Children in a Jakarta slum. (Slum life, Jakarta Indonesia. Picture taken by Jonathan McIntosh, 2004. [CC-BY-2.0 (], via Wikimedia Commons)

For the long term, the only sustainable solution for dealing with violence in slums is to provide more employment opportunities. Job provision is effective in the long run because it directly deals with one of the root causes of the violence: high unemployment. However, implementing this solution is tricky, because artificial stimulation of jobs is a difficult task. The Jakarta government needs to do one of two things: channel the city’s economic growth into providing more labor-intensive and low-skilled jobs that fit the slum dwellers’ skill sets, or provide adequate job skill training programs that can raise their competitiveness in the labor market.

Aside from what governments and local communities must do, there are vital roles that other organizations can play. Grassroots non-governmental organizations are well-positioned to empower local communities with the awareness to solve the problem of violence as well as the capacity to organize and engage with the violent groups. One example can be found in Tanah Tinggi, where sociologists from the University of Indonesia have tried to build awareness among the local neighborhood association heads on the importance of providing peaceful community activities that encourage friendly engagement among locals. As a direct result of that, Mr. Zakirun, one of the neighborhood association heads that we spoke to, bought a ping pong table for his community center so that children would spend their nights playing ping pong instead of engaging in gang activities.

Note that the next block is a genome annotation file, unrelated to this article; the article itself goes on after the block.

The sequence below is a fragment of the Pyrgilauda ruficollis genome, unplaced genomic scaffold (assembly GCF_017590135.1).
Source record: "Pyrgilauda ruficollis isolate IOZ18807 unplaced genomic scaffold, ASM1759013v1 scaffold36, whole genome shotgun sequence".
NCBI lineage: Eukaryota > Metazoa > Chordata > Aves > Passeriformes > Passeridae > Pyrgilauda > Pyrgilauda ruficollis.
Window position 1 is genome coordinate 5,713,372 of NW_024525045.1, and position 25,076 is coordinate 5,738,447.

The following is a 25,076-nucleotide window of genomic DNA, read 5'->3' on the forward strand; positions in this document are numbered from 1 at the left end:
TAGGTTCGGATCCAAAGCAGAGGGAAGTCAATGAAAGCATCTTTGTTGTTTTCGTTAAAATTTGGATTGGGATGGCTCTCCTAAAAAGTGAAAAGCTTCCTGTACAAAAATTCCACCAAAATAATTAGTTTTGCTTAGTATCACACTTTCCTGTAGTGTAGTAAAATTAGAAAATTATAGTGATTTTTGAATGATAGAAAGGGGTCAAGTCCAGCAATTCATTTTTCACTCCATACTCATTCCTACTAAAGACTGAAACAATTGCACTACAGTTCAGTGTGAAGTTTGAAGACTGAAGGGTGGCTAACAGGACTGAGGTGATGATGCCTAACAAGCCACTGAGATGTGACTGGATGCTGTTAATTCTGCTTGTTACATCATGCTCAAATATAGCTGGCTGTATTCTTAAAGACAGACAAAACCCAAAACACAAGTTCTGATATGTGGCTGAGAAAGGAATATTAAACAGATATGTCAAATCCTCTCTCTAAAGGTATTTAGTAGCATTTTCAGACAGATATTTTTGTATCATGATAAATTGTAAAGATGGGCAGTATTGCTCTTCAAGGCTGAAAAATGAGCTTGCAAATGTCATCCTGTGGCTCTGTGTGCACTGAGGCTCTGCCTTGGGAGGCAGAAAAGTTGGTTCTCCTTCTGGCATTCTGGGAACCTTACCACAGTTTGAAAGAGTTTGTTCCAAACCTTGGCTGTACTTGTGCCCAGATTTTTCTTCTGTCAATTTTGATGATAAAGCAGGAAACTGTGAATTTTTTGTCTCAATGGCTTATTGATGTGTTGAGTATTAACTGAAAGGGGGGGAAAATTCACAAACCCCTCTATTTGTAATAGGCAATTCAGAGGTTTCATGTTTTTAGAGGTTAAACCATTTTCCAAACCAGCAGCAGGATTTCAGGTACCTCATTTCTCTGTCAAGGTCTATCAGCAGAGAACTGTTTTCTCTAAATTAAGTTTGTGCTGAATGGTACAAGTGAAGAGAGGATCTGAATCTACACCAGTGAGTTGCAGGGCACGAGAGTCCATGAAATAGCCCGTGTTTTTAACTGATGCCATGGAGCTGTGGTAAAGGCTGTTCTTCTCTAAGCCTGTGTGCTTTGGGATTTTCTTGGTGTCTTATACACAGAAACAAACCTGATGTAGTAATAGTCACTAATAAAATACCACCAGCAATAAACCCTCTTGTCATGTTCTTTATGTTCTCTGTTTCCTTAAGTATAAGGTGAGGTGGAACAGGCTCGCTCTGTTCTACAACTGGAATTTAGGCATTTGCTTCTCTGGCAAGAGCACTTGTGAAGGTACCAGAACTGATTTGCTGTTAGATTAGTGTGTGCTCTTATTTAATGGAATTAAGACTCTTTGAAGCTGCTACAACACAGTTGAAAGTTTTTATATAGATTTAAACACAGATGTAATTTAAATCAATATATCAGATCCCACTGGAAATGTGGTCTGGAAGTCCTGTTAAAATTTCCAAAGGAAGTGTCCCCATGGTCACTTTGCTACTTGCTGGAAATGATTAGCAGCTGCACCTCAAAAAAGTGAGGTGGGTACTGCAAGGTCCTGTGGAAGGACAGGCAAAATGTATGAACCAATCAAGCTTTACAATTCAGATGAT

Men transporting goods in Jakarta. (Picture taken by Jonathan McIntosh (Own work) [CC-BY-2.0 (], via Wikimedia Commons)

Furthermore, while waiting for the impacts of the long-term solutions of job creation and community-based engagement, there are short-term solutions that several organizations have been directly implementing in order to minimize the influence of violent groups on children. The Rumah Baca initiative launched in Kampung Lio, Depok is one example of providing alternative activities for children and teenagers to prevent them from getting sucked into a violent lifestyle. Some other University of Indonesia sociologists have tried building music studios as another activity geared towards teenagers, after seeing that teenagers in Jakarta are more drawn towards music than books. However, the reach of any individual activity center is geographically limited. Thus, there is a need for more organizations to step in and provide this kind of assistance to slums in other parts of the city.

Searchlight Process

The Rockefeller Foundation’s Research and Records Unit has undertaken an innovative approach to addressing this challenge by generating applicable intelligence that emerges from a forward-looking, on-the-ground perspective throughout Africa, Asia, and the Americas. It is known as the “Searchlight” function—a group of forward-looking, regionally-focused horizon scanning and trend monitoring grantees that conduct regular, ongoing scanning for novel ideas, research results, and "clues" to where the world is evolving.